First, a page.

LCD Viewing Modes & Polarizers
LCD Viewing Modes
There are two types of LCD in term of viewing mode, positive LCD & negative LCD.
A positive image on LCD display is when a pixel is "OFF", it is transparent; when a pixel is "ON", it is opaque. This mode of operation is mostly used where ambient light is high. And it will help with the contrast of the display, especially for a display utilizing a reflective rear polarizer. An example would be a alpha-numeric character on a larger background. The segments or dots on the character would absorb light (appearing dark) and the background would reflect light enhancing the characters. Here are several typical Operational Mode & Viewing Mode combinations and the resulting images:
TN: Black characters on a Gray background
STN-Green: Dark Violet / Black characters on a Green background.
STN-Silver: Dark Blue / Black characters on a Silver background
FSTN: Black characters on a White / Gray background
A negative image on an LCD display is when a pixel is "OFF", it is opaque; when a pixel is "ON", it is transparent. The portion of the display that could reflect light and give the characters definition in this mode is minimized. Therefore, this mode is typically used when there is a backlight and the ambient lighting condition is medium to dim. Using a backlight, the transparent segments of the display will "glow". Since the backlight can go through the area when pixels are turned on. High ambient light could wash out the backlight. Here are several typical Operational Mode & Viewing Mode combinations and the resulting images (assuming a backlight with the specified coloration listed):
TN: Glowing Green-Yellow characters on a light Gray background (Green-Yellow Backlight)
STN ("Blue-Negative"): Glowing Green-Yellow characters on an light Blue background (Green-Yellow Backlight)
FSTN: Glowing White characters on a Black background (White Backlight)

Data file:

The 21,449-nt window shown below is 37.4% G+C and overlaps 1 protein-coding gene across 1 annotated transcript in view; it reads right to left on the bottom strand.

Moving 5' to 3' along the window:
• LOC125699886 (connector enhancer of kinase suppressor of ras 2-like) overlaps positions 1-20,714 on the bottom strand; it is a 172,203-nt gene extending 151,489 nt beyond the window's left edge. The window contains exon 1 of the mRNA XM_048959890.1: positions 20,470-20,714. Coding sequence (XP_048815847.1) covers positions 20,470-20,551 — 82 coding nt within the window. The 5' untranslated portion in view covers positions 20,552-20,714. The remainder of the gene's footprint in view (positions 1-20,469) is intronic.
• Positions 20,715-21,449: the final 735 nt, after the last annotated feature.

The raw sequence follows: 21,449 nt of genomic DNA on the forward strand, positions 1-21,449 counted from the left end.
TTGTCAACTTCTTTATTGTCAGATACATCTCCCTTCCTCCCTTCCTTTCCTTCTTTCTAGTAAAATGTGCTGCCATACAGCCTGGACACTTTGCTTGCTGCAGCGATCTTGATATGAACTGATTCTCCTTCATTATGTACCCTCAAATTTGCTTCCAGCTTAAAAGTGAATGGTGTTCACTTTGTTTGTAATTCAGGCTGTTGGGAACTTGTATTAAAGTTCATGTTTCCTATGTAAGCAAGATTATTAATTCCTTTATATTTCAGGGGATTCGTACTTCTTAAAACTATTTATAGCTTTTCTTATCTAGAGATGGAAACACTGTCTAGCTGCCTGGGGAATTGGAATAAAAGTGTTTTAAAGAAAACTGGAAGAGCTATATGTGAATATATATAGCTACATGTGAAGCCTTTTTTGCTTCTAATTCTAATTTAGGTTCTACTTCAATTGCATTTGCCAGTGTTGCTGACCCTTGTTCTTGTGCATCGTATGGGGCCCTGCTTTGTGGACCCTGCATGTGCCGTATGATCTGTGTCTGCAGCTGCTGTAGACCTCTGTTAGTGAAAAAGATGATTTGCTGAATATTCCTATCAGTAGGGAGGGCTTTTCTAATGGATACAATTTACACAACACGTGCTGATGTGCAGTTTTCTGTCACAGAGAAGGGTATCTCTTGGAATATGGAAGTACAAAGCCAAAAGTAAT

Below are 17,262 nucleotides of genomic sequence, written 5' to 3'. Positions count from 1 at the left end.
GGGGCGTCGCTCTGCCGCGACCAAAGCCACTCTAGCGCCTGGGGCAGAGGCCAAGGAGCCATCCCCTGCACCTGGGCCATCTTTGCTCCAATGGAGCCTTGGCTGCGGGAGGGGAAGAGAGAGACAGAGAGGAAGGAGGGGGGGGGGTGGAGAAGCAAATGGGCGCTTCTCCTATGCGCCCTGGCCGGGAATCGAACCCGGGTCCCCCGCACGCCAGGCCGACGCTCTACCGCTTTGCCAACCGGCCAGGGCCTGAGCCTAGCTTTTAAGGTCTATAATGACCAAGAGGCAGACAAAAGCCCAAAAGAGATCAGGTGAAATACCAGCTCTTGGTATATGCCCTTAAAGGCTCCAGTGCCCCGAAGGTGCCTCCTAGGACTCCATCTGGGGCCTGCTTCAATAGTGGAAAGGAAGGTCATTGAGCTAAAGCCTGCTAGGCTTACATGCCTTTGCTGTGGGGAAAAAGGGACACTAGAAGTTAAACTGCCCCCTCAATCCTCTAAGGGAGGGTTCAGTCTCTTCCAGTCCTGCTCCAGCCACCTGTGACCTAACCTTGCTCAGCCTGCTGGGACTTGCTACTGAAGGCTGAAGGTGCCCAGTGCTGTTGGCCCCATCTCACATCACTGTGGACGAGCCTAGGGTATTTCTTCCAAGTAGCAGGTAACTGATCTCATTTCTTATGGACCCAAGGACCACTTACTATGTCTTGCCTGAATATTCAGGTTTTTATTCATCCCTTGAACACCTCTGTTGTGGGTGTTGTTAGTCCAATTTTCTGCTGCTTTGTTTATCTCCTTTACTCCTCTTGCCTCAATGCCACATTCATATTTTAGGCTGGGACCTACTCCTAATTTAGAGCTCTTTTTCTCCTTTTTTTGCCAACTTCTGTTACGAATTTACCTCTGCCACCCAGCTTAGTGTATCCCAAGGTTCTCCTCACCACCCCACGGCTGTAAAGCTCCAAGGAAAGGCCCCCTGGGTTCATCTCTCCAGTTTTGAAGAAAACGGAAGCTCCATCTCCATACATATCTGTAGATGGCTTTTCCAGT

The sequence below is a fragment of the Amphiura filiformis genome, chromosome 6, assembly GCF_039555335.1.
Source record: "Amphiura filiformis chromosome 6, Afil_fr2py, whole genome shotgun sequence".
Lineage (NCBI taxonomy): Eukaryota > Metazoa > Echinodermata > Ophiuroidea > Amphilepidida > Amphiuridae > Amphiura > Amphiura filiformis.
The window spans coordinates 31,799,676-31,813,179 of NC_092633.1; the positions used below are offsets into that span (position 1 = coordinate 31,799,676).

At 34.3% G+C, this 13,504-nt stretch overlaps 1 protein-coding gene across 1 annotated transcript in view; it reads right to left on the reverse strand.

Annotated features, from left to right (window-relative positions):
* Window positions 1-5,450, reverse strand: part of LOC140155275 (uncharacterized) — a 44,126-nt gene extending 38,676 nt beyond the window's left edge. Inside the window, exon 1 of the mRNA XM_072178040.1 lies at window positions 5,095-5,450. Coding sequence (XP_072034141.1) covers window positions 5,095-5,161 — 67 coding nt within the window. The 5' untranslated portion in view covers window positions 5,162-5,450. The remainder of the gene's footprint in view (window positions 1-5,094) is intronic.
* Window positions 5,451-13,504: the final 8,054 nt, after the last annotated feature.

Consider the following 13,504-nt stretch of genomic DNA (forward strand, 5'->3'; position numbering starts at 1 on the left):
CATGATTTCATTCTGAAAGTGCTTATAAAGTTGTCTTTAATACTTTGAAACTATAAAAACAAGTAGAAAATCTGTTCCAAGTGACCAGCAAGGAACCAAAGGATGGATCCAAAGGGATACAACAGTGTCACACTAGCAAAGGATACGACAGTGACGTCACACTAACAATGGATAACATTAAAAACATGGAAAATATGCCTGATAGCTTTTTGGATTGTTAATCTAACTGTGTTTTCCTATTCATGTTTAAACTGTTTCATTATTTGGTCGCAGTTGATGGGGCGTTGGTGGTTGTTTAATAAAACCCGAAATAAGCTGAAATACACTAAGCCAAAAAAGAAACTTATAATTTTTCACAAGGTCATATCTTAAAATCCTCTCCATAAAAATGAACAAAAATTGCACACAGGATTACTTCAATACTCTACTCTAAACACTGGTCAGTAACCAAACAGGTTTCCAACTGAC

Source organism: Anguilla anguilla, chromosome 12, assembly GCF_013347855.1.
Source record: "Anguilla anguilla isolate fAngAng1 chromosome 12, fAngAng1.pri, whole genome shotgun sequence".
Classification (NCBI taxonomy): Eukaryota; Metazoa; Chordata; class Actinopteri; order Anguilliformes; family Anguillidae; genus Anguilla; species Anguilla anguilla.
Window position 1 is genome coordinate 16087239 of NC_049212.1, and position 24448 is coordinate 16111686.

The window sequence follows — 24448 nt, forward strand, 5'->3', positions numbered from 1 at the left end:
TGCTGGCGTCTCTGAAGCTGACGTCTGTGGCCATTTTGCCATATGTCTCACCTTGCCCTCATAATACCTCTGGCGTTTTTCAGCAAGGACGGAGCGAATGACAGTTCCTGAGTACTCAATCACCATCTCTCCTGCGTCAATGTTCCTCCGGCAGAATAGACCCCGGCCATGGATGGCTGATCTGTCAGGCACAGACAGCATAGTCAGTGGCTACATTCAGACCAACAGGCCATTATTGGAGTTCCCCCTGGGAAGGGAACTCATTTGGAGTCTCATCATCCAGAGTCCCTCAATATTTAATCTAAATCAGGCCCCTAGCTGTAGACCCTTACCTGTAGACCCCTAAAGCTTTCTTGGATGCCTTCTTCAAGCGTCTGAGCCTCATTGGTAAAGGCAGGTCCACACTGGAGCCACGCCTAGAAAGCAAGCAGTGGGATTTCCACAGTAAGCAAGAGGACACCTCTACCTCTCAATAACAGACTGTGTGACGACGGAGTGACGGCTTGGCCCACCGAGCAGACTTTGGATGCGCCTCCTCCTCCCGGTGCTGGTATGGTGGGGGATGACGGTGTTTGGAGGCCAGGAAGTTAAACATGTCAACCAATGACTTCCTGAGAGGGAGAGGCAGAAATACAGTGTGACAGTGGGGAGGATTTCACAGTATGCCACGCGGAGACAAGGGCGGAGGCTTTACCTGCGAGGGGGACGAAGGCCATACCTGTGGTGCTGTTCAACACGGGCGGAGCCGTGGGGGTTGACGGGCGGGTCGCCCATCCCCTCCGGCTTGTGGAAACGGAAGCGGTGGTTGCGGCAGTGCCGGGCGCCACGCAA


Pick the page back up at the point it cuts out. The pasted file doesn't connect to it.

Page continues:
Every LCD has 2 polarizers, the front and rear ones. They are affixed accordingly across the front of the display viewing surface and across the rear of the display, to determine how to infuse light into the LCD. Front polarizer is always transmissive and not changeable by user. However rear polarizer has three choices.
Transmissive rear polarizer is used in low ambient application that require backlighting, and allow maximum transmission of the backlight brightness. Most, but not all transmissive displays are negative image, and we sometimes add colored filters to some areas of the display to highlight different annunciators. Another example of a transmissive polarizer display would be a transparent window where you could see the segments superimposed over your line of vision through the display window (like in Sci-Fi movie).
Reflective displays have clear rear polarizer that includes a diffuse reflector. They are used in application with no backlight, either because of insufficient backlight power or because of high ambient light. They are particularly suitable for use in battery operated equipment where an adequate level of external light is always available.
Transflective displays have a rear polarizer which includes a translucent material. And it reflects part of the ambient light, and also transmits backlight. Therefore, the image can be viewed in high or low ambient light when the backlight is switched on.